What: Luxury jeweler Tiffany saw its stock fall by 14% during the month of August, according to S&P Capital IQ data. Shares are now down 24% year-to-date. The stock is sitting at a 20% loss over the past 52 weeks.
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So what: Tiffany in late August posted second-quarter results that failed to impress Wall Street. Sales fell slightly, slipping to $991 million from the prior year's $993 million. Adjusted earnings also shrank, falling 10% to $0.86 per share. By contrast, analysts were looking for $1 billion of revenue and $0.91 per share of profits out of the company.
Foreign currency swings hurt Tiffany's second-quarter results, just like they have for most global retailers. Adjusting for foreign exchange yields sales that were up 7%, rather than the flat result it actually reported. However, a stronger U.S. dollar presents a special challenge for this jeweler: lower spending by foreign visitors to its flagship stores in New York City. In fact, comparable-store sales were flat in Tiffany's Americas region, which management blamed on "lower foreign tourist spending in the U.S." that offset healthy comps growth in Canada and Latin America.
But the retailer booked stronger growth in many of its international markets, notably China, Australia, and Japan. And profitability improved thanks to lower diamond prices. Gross margin rose from 59.5% of sales last year to 59.9%. "While the adverse effects from the strong dollar have been even more significant than initially expected, we met our overall expectations in the first half of the year," CEO Frederic Cameral said in a press release.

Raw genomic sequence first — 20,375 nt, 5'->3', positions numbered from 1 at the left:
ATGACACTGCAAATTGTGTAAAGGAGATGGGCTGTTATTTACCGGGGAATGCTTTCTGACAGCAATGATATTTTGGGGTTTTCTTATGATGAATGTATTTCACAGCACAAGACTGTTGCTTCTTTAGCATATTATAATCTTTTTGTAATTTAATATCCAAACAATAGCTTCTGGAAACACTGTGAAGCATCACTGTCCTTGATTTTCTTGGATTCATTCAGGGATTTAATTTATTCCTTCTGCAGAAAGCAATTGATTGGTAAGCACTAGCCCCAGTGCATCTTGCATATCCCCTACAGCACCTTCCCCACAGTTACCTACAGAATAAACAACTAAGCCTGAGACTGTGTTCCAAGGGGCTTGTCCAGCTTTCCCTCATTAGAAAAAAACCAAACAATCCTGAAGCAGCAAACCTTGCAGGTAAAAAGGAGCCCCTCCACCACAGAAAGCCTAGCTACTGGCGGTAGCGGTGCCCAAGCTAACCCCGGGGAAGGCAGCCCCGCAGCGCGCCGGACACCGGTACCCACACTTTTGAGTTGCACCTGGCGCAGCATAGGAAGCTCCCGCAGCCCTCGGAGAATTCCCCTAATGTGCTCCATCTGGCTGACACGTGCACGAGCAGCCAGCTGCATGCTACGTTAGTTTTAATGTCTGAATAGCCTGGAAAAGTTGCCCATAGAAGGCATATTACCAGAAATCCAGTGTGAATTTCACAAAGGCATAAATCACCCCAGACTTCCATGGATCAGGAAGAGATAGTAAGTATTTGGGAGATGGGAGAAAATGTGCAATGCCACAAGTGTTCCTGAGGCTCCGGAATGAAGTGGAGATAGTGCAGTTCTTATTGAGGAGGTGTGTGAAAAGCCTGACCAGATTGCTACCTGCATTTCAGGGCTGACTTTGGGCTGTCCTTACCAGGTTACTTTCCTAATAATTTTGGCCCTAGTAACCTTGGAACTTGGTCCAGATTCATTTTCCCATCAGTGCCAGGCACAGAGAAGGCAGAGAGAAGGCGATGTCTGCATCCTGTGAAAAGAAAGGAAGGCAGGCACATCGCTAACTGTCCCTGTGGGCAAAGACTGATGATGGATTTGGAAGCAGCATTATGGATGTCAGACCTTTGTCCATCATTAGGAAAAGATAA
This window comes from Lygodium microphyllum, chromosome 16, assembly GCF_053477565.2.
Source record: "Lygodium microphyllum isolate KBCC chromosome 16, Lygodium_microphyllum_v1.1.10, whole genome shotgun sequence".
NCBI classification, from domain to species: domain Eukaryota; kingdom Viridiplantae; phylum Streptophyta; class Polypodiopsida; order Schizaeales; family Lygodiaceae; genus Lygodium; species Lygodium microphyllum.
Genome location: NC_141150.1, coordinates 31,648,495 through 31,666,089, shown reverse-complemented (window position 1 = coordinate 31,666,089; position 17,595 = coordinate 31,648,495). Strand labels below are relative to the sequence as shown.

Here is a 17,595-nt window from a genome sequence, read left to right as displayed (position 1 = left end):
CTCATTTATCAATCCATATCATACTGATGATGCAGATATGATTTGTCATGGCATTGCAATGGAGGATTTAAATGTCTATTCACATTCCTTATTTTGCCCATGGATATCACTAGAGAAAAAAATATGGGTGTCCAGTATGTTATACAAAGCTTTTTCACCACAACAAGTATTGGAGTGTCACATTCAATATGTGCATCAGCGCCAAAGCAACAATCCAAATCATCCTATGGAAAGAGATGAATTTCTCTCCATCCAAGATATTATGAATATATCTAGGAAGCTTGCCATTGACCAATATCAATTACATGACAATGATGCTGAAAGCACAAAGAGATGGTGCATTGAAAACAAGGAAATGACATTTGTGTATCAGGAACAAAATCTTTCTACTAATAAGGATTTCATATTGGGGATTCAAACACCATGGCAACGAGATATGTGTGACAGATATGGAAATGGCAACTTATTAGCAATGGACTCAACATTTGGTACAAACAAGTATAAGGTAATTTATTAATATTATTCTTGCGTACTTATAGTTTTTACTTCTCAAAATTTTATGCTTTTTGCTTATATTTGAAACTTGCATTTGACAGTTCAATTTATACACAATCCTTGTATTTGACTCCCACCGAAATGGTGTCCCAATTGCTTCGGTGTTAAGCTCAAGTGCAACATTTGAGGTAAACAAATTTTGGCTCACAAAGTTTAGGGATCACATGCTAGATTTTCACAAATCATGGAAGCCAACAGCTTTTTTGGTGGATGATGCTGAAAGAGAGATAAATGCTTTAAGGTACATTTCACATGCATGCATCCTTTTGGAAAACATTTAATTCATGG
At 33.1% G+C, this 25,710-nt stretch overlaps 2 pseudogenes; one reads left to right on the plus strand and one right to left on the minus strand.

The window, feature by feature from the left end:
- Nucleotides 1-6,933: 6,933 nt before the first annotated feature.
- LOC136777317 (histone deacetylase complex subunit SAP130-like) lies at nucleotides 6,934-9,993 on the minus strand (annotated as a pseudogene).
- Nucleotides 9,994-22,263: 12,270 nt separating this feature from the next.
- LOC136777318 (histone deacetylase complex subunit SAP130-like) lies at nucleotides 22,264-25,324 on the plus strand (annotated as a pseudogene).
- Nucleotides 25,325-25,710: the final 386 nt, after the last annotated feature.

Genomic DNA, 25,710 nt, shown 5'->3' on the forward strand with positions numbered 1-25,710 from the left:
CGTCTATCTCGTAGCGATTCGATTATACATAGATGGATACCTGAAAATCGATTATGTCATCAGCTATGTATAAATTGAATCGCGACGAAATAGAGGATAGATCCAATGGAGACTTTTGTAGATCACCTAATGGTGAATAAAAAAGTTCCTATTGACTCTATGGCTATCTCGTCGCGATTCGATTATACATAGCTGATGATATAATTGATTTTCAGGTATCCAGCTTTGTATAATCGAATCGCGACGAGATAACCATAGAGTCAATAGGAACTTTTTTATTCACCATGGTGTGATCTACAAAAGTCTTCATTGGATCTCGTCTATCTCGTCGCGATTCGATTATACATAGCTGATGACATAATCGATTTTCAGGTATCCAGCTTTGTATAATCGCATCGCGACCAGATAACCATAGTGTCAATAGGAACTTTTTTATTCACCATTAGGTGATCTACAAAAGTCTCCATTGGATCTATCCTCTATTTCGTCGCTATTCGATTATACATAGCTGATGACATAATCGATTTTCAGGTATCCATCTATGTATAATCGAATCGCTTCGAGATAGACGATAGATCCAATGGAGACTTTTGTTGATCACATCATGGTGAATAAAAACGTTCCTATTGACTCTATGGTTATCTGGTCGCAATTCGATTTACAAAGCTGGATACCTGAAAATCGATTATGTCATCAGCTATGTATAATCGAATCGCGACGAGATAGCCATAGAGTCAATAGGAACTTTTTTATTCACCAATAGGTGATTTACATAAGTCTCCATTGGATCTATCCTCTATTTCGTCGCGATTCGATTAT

Now what: Yet the difficult global sales environment led Cameral and his team to lower their full-year earnings forecast from the $4.20 per share they had projected last quarter to as low as $3.99 per share now. That represents a profit drop of as much as 5% from 2014's result.
Management is encouraged by demand for Tiffany's latest design launches, including Tiffany T jewelry and CT60 watch collections. It is hoping that a wide range of new products it is prepping for launch will boost sales and profits over time. "We remain focused on pursuing longer-term growth opportunities that strengthen Tiffany's position among the world's important luxury brands," Cameral said.
The article Why Tiffany & Co. Stock Fell 14% in August originally appeared on Fool.com.
Demitrios Kalogeropoulos has no position in any stocks mentioned. The Motley Fool has no position in any of the stocks mentioned. Try any of our Foolish newsletter services free for 30 days. We Fools may not all hold the same opinions, but we all believe that considering a diverse range of insights makes us better investors. The Motley Fool has a disclosure policy.
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